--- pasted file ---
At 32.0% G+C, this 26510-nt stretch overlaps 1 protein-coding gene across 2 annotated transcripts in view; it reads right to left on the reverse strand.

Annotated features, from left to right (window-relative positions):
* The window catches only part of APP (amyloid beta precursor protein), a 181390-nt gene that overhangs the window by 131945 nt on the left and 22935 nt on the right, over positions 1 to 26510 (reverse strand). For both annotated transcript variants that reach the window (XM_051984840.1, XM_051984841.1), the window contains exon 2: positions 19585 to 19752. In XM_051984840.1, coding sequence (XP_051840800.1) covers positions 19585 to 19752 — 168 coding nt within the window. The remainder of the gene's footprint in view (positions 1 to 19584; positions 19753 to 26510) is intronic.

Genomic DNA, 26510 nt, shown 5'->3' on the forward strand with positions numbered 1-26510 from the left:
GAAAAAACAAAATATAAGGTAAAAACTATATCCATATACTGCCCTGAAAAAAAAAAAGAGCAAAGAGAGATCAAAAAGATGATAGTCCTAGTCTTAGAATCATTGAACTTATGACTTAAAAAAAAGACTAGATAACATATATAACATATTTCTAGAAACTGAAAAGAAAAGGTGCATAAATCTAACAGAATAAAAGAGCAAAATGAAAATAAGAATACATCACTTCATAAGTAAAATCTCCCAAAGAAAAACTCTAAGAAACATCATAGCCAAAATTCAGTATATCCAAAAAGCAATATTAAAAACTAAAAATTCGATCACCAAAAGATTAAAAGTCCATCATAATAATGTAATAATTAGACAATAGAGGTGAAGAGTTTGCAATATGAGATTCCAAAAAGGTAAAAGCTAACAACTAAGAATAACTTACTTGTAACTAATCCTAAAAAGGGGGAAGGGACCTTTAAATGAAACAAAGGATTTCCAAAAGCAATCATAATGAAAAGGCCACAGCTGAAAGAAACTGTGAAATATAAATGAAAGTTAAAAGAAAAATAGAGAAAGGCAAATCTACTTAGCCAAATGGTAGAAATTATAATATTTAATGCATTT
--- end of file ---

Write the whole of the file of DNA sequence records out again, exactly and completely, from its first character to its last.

At 32.0% G+C, this 26510-nt stretch overlaps 1 protein-coding gene across 2 annotated transcripts in view; it reads right to left on the reverse strand.

Annotated features, from left to right (window-relative positions):
* The window catches only part of APP (amyloid beta precursor protein), a 181390-nt gene that overhangs the window by 131945 nt on the left and 22935 nt on the right, over positions 1 to 26510 (reverse strand). For both annotated transcript variants that reach the window (XM_051984840.1, XM_051984841.1), the window contains exon 2: positions 19585 to 19752. In XM_051984840.1, coding sequence (XP_051840800.1) covers positions 19585 to 19752 — 168 coding nt within the window. The remainder of the gene's footprint in view (positions 1 to 19584; positions 19753 to 26510) is intronic.

Genomic DNA, 26510 nt, shown 5'->3' on the forward strand with positions numbered 1-26510 from the left:
GAAAAAACAAAATATAAGGTAAAAACTATATCCATATACTGCCCTGAAAAAAAAAAAGAGCAAAGAGAGATCAAAAAGATGATAGTCCTAGTCTTAGAATCATTGAACTTATGACTTAAAAAAAAGACTAGATAACATATATAACATATTTCTAGAAACTGAAAAGAAAAGGTGCATAAATCTAACAGAATAAAAGAGCAAAATGAAAATAAGAATACATCACTTCATAAGTAAAATCTCCCAAAGAAAAACTCTAAGAAACATCATAGCCAAAATTCAGTATATCCAAAAAGCAATATTAAAAACTAAAAATTCGATCACCAAAAGATTAAAAGTCCATCATAATAATGTAATAATTAGACAATAGAGGTGAAGAGTTTGCAATATGAGATTCCAAAAAGGTAAAAGCTAACAACTAAGAATAACTTACTTGTAACTAATCCTAAAAAGGGGGAAGGGACCTTTAAATGAAACAAAGGATTTCCAAAAGCAATCATAATGAAAAGGCCACAGCTGAAAGAAACTGTGAAATATAAATGAAAGTTAAAAGAAAAATAGAGAAAGGCAAATCTACTTAGCCAAATGGTAGAAATTATAATATTTAATGCATTT